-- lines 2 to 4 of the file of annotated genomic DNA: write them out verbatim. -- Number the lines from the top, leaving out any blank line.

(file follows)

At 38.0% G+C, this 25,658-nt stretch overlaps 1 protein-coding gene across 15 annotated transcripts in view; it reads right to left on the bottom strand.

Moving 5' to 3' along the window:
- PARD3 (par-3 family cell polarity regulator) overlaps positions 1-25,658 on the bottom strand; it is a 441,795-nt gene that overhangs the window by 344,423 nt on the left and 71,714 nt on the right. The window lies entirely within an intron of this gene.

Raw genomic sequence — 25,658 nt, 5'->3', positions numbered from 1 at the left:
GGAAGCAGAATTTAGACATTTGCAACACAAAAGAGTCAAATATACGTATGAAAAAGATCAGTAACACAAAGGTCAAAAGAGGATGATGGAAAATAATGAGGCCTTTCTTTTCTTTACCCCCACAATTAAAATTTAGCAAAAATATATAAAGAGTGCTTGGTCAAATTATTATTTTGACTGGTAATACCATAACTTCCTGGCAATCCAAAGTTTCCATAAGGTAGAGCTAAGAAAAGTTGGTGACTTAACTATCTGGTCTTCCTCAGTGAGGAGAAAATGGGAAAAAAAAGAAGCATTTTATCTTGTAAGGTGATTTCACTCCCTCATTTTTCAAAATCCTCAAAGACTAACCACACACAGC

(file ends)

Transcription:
Moving 5' to 3' along the window:
- PARD3 (par-3 family cell polarity regulator) overlaps positions 1-25,658 on the bottom strand; it is a 441,795-nt gene that overhangs the window by 344,423 nt on the left and 71,714 nt on the right. The window lies entirely within an intron of this gene.

Raw genomic sequence — 25,658 nt, 5'->3', positions numbered from 1 at the left: